Heck, Ei-ichi Negishi and Akira Suzuki for their work on “palladium-catalyzed cross couplings in organic synthesis” which in itself is evidence strong enough to validate the significance of catalysis in the fields of modern science, and particularly in industrial processes. Around 9 billion US Dollars defines the volume of the recent market for catalysts in the Global markets. (Dautzenberg, 2002).
‘Catalysis’ is defined as a phenomenon and ‘catalyst’ is the substance which is responsible for that phenomenon. A Catalyst is a substance which can usually rev up the rate of a chemical reaction but remains unaltered itself (physically and chemically) after the reaction. Sometimes particular substances can also slow down the rate of a chemical reaction. Such type of substances are known as inhibitors (Encyclopædia Britannica, 2011).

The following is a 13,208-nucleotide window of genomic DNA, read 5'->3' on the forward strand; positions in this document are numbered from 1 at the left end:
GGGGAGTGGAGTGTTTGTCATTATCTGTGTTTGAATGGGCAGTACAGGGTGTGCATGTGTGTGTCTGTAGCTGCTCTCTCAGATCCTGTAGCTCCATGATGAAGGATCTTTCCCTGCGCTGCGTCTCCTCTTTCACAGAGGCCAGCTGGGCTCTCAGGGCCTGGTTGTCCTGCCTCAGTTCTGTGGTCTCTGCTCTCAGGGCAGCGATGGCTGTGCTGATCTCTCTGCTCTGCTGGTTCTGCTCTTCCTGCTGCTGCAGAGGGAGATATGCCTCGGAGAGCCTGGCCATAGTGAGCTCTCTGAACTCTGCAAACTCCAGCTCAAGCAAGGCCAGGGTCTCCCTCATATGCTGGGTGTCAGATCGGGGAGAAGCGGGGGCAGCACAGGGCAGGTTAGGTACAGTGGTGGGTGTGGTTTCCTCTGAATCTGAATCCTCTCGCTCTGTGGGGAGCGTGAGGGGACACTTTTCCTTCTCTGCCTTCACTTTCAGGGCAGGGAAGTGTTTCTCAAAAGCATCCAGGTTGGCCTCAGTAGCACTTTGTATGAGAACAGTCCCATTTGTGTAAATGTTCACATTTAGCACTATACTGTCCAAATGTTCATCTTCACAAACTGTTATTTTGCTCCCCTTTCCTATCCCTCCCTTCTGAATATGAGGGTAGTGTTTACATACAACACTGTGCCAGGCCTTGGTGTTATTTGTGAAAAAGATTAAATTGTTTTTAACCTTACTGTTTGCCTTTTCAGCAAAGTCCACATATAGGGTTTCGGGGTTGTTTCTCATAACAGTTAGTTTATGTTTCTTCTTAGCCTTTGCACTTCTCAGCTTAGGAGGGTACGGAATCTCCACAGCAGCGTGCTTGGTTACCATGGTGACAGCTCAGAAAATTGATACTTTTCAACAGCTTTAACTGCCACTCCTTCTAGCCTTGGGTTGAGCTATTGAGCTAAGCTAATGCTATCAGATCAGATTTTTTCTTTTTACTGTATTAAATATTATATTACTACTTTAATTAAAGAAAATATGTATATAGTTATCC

According to the involvement in the phases, i.e., state of aggregation, catalysts are divided into three broad categories- (i) homogeneous catalyst (ii) heterogeneous catalyst and (iii) biocatalyst [Cavani &Feruccio, 1997. Hagen, 2006]. As the name suggests, homogeneous catalyst implies to the situation where the substrate and the catalyst are in the similar phase (gas or liquid). A very common example of a homogeneous catalysis is the conversion of carbon monoxide to carbon- di-oxide catalyzed by nitric oxide where both the substrate and catalyst are in gaseous phase. The fundamental advantages of homogeneous catalysis are that this type of catalysis is atom economic in respect to the other catalysis processes and additionally has higher selectivity in producing the desired product for its milder reaction condition. However, there are disadvantages associated with homogeneous catalysis as well. The problematic regarding homogeneous catalysis is the work up procedure of the reaction.